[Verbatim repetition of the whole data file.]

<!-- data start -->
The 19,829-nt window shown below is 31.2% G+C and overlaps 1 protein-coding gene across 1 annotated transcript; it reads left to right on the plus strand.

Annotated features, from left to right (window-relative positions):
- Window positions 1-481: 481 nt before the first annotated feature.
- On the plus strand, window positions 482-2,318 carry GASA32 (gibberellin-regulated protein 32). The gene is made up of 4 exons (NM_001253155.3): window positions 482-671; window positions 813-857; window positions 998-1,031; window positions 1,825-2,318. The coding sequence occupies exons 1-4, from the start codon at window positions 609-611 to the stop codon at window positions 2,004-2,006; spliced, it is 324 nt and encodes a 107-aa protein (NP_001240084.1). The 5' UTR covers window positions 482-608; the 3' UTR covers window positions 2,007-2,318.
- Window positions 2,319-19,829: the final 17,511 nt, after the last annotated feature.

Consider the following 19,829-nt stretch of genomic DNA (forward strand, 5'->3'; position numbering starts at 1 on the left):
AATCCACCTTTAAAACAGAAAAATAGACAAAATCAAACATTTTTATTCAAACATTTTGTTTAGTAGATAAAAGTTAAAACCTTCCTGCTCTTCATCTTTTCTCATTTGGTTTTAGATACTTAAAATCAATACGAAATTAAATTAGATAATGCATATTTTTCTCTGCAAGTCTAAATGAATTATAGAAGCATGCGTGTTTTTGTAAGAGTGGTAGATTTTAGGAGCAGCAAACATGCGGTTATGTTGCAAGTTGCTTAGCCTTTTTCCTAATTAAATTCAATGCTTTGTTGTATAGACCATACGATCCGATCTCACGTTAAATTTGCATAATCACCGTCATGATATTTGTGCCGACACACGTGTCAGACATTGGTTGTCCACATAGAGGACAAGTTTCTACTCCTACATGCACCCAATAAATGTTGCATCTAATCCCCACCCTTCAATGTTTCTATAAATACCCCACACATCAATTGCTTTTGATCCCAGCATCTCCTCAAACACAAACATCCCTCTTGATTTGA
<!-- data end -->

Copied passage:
The 19,829-nt window shown below is 31.2% G+C and overlaps 1 protein-coding gene across 1 annotated transcript; it reads left to right on the plus strand.

Annotated features, from left to right (window-relative positions):
- Window positions 1-481: 481 nt before the first annotated feature.
- On the plus strand, window positions 482-2,318 carry GASA32 (gibberellin-regulated protein 32). The gene is made up of 4 exons (NM_001253155.3): window positions 482-671; window positions 813-857; window positions 998-1,031; window positions 1,825-2,318. The coding sequence occupies exons 1-4, from the start codon at window positions 609-611 to the stop codon at window positions 2,004-2,006; spliced, it is 324 nt and encodes a 107-aa protein (NP_001240084.1). The 5' UTR covers window positions 482-608; the 3' UTR covers window positions 2,007-2,318.
- Window positions 2,319-19,829: the final 17,511 nt, after the last annotated feature.

Consider the following 19,829-nt stretch of genomic DNA (forward strand, 5'->3'; position numbering starts at 1 on the left):
AATCCACCTTTAAAACAGAAAAATAGACAAAATCAAACATTTTTATTCAAACATTTTGTTTAGTAGATAAAAGTTAAAACCTTCCTGCTCTTCATCTTTTCTCATTTGGTTTTAGATACTTAAAATCAATACGAAATTAAATTAGATAATGCATATTTTTCTCTGCAAGTCTAAATGAATTATAGAAGCATGCGTGTTTTTGTAAGAGTGGTAGATTTTAGGAGCAGCAAACATGCGGTTATGTTGCAAGTTGCTTAGCCTTTTTCCTAATTAAATTCAATGCTTTGTTGTATAGACCATACGATCCGATCTCACGTTAAATTTGCATAATCACCGTCATGATATTTGTGCCGACACACGTGTCAGACATTGGTTGTCCACATAGAGGACAAGTTTCTACTCCTACATGCACCCAATAAATGTTGCATCTAATCCCCACCCTTCAATGTTTCTATAAATACCCCACACATCAATTGCTTTTGATCCCAGCATCTCCTCAAACACAAACATCCCTCTTGATTTGA